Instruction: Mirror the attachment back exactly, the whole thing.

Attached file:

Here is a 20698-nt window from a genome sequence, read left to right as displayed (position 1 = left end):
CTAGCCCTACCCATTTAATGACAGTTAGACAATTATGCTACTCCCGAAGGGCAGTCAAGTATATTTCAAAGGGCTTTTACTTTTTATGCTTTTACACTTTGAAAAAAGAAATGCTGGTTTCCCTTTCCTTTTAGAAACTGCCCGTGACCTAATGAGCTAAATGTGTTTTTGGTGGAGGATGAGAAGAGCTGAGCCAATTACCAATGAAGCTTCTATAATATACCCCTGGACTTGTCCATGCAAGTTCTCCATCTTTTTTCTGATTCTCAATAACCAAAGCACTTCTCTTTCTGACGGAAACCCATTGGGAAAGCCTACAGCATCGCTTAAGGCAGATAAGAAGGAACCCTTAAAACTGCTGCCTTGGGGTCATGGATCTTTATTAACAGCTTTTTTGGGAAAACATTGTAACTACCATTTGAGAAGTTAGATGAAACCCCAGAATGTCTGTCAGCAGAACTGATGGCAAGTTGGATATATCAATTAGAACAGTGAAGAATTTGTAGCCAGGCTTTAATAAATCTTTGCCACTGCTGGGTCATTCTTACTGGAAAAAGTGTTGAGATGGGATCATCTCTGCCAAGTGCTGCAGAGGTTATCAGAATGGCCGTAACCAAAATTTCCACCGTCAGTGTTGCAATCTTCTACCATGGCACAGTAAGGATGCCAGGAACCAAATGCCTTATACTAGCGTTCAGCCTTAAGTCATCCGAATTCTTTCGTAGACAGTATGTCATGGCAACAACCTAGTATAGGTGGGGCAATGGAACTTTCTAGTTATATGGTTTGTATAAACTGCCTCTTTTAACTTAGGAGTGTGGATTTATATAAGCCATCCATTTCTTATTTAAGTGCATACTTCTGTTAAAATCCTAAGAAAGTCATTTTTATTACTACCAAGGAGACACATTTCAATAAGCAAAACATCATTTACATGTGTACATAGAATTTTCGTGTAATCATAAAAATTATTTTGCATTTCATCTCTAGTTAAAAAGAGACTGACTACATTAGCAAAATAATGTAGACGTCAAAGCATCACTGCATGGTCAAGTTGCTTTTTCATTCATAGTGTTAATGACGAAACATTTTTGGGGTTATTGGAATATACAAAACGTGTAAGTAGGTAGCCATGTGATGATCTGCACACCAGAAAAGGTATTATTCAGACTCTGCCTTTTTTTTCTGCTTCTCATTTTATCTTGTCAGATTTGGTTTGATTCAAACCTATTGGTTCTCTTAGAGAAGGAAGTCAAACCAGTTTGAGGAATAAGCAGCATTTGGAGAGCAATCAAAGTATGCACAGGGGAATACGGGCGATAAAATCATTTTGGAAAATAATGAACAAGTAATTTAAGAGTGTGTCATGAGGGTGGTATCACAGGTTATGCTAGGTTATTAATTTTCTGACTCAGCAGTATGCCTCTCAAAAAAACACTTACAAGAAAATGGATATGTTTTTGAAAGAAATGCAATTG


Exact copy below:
Here is a 20698-nt window from a genome sequence, read left to right as displayed (position 1 = left end):
CTAGCCCTACCCATTTAATGACAGTTAGACAATTATGCTACTCCCGAAGGGCAGTCAAGTATATTTCAAAGGGCTTTTACTTTTTATGCTTTTACACTTTGAAAAAAGAAATGCTGGTTTCCCTTTCCTTTTAGAAACTGCCCGTGACCTAATGAGCTAAATGTGTTTTTGGTGGAGGATGAGAAGAGCTGAGCCAATTACCAATGAAGCTTCTATAATATACCCCTGGACTTGTCCATGCAAGTTCTCCATCTTTTTTCTGATTCTCAATAACCAAAGCACTTCTCTTTCTGACGGAAACCCATTGGGAAAGCCTACAGCATCGCTTAAGGCAGATAAGAAGGAACCCTTAAAACTGCTGCCTTGGGGTCATGGATCTTTATTAACAGCTTTTTTGGGAAAACATTGTAACTACCATTTGAGAAGTTAGATGAAACCCCAGAATGTCTGTCAGCAGAACTGATGGCAAGTTGGATATATCAATTAGAACAGTGAAGAATTTGTAGCCAGGCTTTAATAAATCTTTGCCACTGCTGGGTCATTCTTACTGGAAAAAGTGTTGAGATGGGATCATCTCTGCCAAGTGCTGCAGAGGTTATCAGAATGGCCGTAACCAAAATTTCCACCGTCAGTGTTGCAATCTTCTACCATGGCACAGTAAGGATGCCAGGAACCAAATGCCTTATACTAGCGTTCAGCCTTAAGTCATCCGAATTCTTTCGTAGACAGTATGTCATGGCAACAACCTAGTATAGGTGGGGCAATGGAACTTTCTAGTTATATGGTTTGTATAAACTGCCTCTTTTAACTTAGGAGTGTGGATTTATATAAGCCATCCATTTCTTATTTAAGTGCATACTTCTGTTAAAATCCTAAGAAAGTCATTTTTATTACTACCAAGGAGACACATTTCAATAAGCAAAACATCATTTACATGTGTACATAGAATTTTCGTGTAATCATAAAAATTATTTTGCATTTCATCTCTAGTTAAAAAGAGACTGACTACATTAGCAAAATAATGTAGACGTCAAAGCATCACTGCATGGTCAAGTTGCTTTTTCATTCATAGTGTTAATGACGAAACATTTTTGGGGTTATTGGAATATACAAAACGTGTAAGTAGGTAGCCATGTGATGATCTGCACACCAGAAAAGGTATTATTCAGACTCTGCCTTTTTTTTCTGCTTCTCATTTTATCTTGTCAGATTTGGTTTGATTCAAACCTATTGGTTCTCTTAGAGAAGGAAGTCAAACCAGTTTGAGGAATAAGCAGCATTTGGAGAGCAATCAAAGTATGCACAGGGGAATACGGGCGATAAAATCATTTTGGAAAATAATGAACAAGTAATTTAAGAGTGTGTCATGAGGGTGGTATCACAGGTTATGCTAGGTTATTAATTTTCTGACTCAGCAGTATGCCTCTCAAAAAAACACTTACAAGAAAATGGATATGTTTTTGAAAGAAATGCAATTG